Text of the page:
Well, I've researched the exam, so I know what to expect. This test is to measure my baseline during remission, not the worst I get during a flare, so I'm determined not to worry about it. I'm just going to take the test as-is.
I'll let you guys know how it goes when I'm done! My test is on Monday at 3:00, so it'll probably be two hours. Doesn't sound like the extensive test other people have gone through.
I went to the Neuro-psych Dr today for a pre-test appt. My test was broken down into 2, July 3rd & July 4th. I was nervous when I was told that I needed to see them, but I feel much more comfortable about it now.
I believe that the neuropsych testing is very useful. And the literature is supporting that.
Recently I read a study that looked at a whole slew of people late in MS who had been given the "Benign MS" tag. Most of these people had had the disease for 20 years or so and had minimal physical disability.
Surprisingly a large number had significant cognitive impairment, and good number had measurable cognitive impairment. The study concluded that this is an aspect that is being ignored. It makes the point that cognitive problems may be ever bit as disabling and stressful as physical impairment. It also points out that Benign MS may not be as benign as the name implies, and discourages the tendency to not follow these people closely. I'll try to locate the study so you all can read it.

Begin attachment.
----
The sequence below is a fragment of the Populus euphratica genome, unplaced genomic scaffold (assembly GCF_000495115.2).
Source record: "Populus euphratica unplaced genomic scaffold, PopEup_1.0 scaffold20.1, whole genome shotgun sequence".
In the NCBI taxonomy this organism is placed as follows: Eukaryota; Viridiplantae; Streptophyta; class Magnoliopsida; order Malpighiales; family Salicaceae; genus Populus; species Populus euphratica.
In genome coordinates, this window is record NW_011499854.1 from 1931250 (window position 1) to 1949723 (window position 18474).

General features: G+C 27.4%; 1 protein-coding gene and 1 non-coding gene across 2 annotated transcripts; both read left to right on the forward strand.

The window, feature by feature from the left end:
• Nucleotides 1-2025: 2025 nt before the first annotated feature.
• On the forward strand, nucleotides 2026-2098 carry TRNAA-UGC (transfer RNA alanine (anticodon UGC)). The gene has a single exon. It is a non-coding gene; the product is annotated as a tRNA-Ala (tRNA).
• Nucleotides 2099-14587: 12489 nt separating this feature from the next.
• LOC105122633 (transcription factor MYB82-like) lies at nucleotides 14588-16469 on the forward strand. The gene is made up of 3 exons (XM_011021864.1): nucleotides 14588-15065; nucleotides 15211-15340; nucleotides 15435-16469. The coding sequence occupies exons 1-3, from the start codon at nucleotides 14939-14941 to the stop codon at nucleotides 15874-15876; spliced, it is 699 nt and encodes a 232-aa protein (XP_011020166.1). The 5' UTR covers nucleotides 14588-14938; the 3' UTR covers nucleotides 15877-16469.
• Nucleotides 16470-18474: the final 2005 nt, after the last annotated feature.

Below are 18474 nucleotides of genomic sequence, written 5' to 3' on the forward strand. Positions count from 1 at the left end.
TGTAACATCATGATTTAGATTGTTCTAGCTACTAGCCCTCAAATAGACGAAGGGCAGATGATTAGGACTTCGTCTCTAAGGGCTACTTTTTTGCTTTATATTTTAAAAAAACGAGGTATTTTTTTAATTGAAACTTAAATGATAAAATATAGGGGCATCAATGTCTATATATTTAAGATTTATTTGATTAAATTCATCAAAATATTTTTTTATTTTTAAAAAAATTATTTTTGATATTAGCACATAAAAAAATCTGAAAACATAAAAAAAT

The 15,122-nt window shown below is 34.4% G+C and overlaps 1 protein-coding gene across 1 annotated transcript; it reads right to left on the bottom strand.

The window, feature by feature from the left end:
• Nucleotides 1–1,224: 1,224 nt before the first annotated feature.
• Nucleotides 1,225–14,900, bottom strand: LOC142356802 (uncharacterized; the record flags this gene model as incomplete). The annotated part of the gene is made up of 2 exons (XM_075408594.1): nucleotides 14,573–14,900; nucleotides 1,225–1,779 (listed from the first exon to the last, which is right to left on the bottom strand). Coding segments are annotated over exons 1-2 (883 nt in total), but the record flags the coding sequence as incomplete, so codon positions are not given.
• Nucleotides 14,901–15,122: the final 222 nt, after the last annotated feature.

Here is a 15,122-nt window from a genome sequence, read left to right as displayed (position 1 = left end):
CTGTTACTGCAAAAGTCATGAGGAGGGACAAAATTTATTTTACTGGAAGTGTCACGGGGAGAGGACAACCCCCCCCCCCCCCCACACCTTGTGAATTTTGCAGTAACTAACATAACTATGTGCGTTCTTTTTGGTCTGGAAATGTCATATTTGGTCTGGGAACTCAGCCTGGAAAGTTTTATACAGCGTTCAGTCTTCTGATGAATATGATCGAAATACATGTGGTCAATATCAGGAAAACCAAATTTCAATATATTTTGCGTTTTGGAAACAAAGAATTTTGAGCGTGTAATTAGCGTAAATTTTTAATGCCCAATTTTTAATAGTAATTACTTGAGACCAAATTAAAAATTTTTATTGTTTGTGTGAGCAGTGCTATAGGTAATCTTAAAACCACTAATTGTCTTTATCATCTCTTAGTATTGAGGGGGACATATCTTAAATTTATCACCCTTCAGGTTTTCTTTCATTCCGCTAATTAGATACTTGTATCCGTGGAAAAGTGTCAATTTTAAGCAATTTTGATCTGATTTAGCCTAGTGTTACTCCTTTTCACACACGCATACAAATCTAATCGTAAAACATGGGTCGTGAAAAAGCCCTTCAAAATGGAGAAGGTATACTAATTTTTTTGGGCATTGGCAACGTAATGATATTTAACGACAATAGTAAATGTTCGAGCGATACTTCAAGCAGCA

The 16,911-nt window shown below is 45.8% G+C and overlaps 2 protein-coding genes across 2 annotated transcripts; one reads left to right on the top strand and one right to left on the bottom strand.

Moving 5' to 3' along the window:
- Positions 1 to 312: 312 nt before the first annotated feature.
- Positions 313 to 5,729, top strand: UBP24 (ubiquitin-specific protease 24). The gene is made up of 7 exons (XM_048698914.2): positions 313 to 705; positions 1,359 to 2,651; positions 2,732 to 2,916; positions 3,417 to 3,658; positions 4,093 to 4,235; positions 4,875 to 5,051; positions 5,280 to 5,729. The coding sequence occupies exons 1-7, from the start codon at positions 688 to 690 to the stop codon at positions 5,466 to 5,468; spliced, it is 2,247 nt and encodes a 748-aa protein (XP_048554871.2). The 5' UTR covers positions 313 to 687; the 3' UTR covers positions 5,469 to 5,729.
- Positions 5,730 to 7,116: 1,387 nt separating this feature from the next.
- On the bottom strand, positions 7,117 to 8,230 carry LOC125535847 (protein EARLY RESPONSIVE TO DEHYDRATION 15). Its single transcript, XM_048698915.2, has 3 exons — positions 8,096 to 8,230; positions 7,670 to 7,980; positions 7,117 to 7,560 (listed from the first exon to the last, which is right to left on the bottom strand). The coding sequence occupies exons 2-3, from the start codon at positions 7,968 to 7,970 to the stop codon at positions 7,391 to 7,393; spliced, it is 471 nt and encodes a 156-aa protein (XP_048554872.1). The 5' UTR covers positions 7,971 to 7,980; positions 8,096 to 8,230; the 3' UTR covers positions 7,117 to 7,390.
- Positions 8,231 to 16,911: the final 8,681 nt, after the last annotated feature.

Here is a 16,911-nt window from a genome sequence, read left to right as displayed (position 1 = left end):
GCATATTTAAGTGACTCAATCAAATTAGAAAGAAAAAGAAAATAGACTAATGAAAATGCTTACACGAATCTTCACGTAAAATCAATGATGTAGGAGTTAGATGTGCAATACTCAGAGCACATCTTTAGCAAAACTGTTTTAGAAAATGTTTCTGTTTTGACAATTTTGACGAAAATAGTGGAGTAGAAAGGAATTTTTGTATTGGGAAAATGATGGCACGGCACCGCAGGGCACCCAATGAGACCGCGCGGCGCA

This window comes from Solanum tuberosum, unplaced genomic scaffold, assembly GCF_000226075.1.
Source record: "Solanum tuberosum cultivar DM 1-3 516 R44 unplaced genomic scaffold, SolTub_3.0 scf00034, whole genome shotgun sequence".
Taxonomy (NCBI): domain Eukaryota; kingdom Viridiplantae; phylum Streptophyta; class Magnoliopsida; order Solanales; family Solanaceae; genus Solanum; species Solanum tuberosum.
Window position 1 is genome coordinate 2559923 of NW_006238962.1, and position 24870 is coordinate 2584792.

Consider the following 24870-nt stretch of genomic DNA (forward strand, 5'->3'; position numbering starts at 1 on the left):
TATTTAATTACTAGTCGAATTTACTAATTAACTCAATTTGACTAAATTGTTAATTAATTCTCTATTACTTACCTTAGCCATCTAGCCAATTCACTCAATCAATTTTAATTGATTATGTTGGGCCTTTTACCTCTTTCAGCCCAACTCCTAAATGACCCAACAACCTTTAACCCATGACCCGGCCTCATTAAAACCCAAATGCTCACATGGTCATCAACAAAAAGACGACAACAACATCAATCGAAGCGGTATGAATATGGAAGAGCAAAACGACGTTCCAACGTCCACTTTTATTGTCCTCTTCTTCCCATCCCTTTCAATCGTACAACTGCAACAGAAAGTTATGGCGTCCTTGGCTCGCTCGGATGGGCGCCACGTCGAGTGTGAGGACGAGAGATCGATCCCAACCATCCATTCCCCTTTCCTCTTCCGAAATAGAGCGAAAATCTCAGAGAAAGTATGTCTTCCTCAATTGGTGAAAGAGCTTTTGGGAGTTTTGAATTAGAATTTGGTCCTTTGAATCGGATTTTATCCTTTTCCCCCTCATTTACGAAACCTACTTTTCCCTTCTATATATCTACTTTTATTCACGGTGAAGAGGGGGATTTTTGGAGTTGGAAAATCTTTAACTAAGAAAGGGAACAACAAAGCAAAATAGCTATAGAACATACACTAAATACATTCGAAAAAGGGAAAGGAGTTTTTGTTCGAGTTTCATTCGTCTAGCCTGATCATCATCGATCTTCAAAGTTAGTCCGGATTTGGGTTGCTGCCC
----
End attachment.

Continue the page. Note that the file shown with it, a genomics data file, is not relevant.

I'm going to request neuropsych testing. The therapist I see is a Phd. Psychologist who does the testing. I don't think my insurance (Medicare) pays for it, but I still think it is important.
Jen - Good luck Monday. Hope your brain is present for the testing. :)
Heh... turns out my appointment is *next* Monday (the 30th), not this one! (What's this test for again?) ;-)
This test can't be the 8-hour marathon that some people have gone through. With my appointment at 3:00, I expect this to be a 2 or three hour exam. My cognitive problems aren't that obvious, so I'm not sure if this test will be able to find them... but that's for them to worry about, not me.
> Surprisingly a large number had significant cognitive impairment, and good number had measurable cognitive impairment.
I've read several excellent articles on Medscape on the topic, but it's copyrighted material, and it's behind a password!
Basically, to sum it up...
More than half of MS patients (up to 60%) have some sort of cognitive impairment. This ranges from mild to severe impairment. We were recognizing the signs 100 years ago, before we could measure brain atrophy and lesion load. Jean-Martin Charcot describes it pretty well: "a marked enfeeblement of the memory, conceptions being formed slowly and the intellectual and emotional faculties being blunted in their totality".
Episodic memory, processing speed and working memory are the most frequent areas of impaired cognition in MS. I think we can all relate to that - it takes longer for me to figure something out, my short-term memory sometimes just doesn't function, and if somebody's telling me something, it takes me a minute to understand.
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